Sunday, October 31, 2010

Allan Codinera: Ultimately, Fighting Champion
Remember those movie scenes where the action hero breaks into enemy headquarters?  He would eliminate the guard at each post, one by one, with a graceful chokehold. I often wondered if that was all possible in real life. That is until I met Allan Codinera in a party last Saturday in Toronto.

"I've been trained to kill efficiently in two seconds," he said. "I learned Brazilian Jujitsu when I joined the Canadian Army."

Apparently, those people in the killing business figured out that grappling, as they also call it, is the most effective form of self defense.

He suggested that I try it. Wrestling?  No, he meant to try the chokehold, on me!

"Just tap my arm when you can't take it anymore," Allan said. 

I took a deep breath. Then, he stood behind me. Immediately, my vision went from far sighted to nothing at all. 

No need to tell you that I lived to follow him around that night. I learned that he has been in competition for quite some time now. In fact, he recently won the silver medal in the Ontario OpenMat Competition. This qualifies him to fight in the most prestigious World Grappling Championship, Mundial in Long Beach, California  next week on November 7.  He did this all by himself without anyone helping him financially.

He trains three hours a day after work, delivering mail for Canada Post. He does functional exercises, similar to the "wax on, wax off" kind of training in "Karate Kid", and a lot of rolling with other guys. He does not lift weights as I assumed him to be doing.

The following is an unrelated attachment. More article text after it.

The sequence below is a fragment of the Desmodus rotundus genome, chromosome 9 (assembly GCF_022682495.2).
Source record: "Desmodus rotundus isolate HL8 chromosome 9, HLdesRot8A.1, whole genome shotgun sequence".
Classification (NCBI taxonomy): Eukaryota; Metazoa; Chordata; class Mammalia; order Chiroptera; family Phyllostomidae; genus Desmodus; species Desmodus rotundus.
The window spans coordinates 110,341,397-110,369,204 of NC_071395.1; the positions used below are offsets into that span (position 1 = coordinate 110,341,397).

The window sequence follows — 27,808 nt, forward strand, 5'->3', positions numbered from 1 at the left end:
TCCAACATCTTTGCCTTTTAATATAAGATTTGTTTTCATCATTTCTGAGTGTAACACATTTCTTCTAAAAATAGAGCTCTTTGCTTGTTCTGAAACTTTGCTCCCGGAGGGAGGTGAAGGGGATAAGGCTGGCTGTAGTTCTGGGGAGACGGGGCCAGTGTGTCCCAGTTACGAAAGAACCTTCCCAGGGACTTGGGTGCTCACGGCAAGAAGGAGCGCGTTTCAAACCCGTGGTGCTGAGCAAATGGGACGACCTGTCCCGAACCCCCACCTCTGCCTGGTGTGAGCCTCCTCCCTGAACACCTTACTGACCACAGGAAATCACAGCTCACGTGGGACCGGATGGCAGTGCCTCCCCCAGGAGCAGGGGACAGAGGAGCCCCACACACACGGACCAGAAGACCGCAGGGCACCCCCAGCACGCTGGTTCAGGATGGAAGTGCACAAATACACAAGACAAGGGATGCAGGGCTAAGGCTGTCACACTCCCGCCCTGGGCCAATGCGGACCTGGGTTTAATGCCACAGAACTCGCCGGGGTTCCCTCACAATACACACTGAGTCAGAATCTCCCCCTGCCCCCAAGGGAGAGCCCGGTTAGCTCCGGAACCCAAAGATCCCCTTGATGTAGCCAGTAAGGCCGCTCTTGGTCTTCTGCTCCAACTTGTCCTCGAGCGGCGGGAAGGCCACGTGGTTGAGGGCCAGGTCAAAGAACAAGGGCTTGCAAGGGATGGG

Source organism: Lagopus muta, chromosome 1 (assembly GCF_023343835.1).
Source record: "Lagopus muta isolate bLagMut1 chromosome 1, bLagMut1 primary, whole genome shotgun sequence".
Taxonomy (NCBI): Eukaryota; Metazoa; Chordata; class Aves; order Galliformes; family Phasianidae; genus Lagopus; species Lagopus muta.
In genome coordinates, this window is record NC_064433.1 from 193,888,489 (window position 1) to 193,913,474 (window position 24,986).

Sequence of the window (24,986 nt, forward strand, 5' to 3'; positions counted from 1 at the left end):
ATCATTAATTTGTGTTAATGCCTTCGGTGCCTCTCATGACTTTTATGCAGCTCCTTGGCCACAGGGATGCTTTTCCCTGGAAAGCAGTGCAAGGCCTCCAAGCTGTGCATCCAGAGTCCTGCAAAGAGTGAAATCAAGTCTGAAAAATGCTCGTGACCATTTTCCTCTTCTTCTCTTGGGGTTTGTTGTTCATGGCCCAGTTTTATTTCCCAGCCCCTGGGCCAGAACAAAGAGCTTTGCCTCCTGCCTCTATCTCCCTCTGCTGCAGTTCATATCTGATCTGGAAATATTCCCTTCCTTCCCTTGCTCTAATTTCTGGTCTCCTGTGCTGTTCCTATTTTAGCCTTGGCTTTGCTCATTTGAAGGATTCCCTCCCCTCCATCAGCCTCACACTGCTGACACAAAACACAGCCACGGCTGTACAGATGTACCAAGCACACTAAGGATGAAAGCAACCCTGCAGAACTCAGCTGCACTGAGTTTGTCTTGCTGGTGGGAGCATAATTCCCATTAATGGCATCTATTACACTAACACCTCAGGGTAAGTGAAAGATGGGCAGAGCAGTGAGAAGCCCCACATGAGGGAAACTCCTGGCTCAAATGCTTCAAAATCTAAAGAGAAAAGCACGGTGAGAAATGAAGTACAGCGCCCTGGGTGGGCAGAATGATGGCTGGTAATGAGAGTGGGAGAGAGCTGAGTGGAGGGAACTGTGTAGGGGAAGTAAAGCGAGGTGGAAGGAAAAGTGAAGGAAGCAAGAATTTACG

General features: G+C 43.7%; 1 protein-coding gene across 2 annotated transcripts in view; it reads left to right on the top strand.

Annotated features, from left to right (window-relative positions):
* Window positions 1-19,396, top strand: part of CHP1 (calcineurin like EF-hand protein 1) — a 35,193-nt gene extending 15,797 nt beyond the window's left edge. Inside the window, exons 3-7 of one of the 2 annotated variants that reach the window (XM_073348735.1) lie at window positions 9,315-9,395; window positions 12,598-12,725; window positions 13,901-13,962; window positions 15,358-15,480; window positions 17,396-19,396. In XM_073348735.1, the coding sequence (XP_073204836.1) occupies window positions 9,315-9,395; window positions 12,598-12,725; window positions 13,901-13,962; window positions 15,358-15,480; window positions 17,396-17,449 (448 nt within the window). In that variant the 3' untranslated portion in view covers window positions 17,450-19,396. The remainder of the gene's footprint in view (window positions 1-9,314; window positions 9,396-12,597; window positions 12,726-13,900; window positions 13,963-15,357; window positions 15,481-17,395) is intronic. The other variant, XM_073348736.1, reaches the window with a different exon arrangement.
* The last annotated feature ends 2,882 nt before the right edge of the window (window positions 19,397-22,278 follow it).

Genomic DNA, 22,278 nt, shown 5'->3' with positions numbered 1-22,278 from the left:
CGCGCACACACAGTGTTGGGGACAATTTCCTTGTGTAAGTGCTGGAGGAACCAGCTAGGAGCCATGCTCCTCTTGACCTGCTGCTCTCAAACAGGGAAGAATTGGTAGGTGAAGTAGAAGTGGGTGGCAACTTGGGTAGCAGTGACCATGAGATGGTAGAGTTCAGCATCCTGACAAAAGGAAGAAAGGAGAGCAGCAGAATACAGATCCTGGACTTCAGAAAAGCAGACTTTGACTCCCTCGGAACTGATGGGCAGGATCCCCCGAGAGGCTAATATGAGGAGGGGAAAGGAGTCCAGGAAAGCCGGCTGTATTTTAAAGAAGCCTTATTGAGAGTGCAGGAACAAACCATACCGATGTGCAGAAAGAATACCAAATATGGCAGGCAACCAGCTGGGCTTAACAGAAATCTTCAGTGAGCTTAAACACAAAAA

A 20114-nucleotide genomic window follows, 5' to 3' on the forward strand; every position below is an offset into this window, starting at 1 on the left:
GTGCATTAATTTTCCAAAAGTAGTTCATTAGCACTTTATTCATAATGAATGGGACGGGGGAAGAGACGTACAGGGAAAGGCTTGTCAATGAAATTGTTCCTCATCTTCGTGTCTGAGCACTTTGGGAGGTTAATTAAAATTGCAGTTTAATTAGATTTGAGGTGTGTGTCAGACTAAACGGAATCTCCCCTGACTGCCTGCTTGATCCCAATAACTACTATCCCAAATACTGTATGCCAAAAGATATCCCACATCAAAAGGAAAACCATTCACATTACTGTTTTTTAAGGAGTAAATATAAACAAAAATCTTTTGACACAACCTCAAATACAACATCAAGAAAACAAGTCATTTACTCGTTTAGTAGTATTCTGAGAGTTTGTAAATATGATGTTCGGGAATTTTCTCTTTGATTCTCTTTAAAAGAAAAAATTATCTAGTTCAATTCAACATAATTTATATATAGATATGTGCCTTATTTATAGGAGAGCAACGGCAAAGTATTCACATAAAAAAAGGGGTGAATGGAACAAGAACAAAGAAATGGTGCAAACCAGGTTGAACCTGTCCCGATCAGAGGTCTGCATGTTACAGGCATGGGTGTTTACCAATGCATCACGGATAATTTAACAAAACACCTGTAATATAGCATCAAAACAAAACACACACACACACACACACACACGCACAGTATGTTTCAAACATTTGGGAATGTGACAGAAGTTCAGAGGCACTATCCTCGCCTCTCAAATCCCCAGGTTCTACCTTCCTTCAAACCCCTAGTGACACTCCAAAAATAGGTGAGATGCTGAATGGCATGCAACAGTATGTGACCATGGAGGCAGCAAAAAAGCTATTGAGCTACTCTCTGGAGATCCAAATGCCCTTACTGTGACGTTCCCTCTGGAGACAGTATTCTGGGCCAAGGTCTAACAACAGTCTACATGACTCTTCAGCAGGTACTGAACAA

"Lifting weights bulk you up but it does not strengthen your joints," he explained with his wife beside him, listening intently to every word he said.

"I have complete faith in him." She told me when I asked her how she felt about his love for the sport. I completely understood that, noticing the intensity through his eyes when he spoke about it.

Then I decided to go for the kill. I asked him if he was related to Jerry Codinera,  retired star player in the PBA, Filipino version of NBA.  Yes, Jerry is his uncle.

"My dream was to be like Uncle Jerry," he said. "I played basketball when I was growing up in Batangas." His parents decided to move to Canada when he was sixteen. He thought he would make it to the Pan Am Games. Unfortunately for basketball, Allan stopped growing at five feet and seven inches.

"Little did I know that I would be grappling with guys I wouldn't dare mess with before." After all, Brazilian Jujitsu enables a smaller, weaker person to defend himself successfully against a bigger, stronger assailant by using leverage and proper technique. Most of it is done by applying joint-locks and chokehold to defeat the other person.

"So you can take on the next guy who messes with you." One of the guys said.

"On the contrary, we stay away from street fights," he replied.

Allan is always humble and in control. He lives by their motto, "leave it on the mat."

By the way, his story is not done yet. His next challenge, Ultimate Fighting Championship, in one year.  So stick around.


  1. His story is so compelling because he musters everything he's got and gathers the strength within him. He became a Master of his own strength through dsicipline and principle and found his power in Brazilian jujitsu!Can't wait for his next move!Nice storytelling Cordi!

  2. Kuya Allan is the best for me in sports. I saw him play basketball when he was a teenager, I was 11 years old then. He was just taking a short vacation in our house, and they saw him played, and asked him if he can join their team. I'm so happy he agreed because he will be staying longer with us. He helped his team win the championship, and everybody was surprised he was not awarded. Majority of the audience cannot accept it and so his team instead gave him a trophy he deserved, the MOST VALUABLE PLAYER!!! - Lester C. Emperado, his cousin.

  3. Hello Lester,

    Allan told me also about you. That you recently earned a grandmaster title. Congratulations!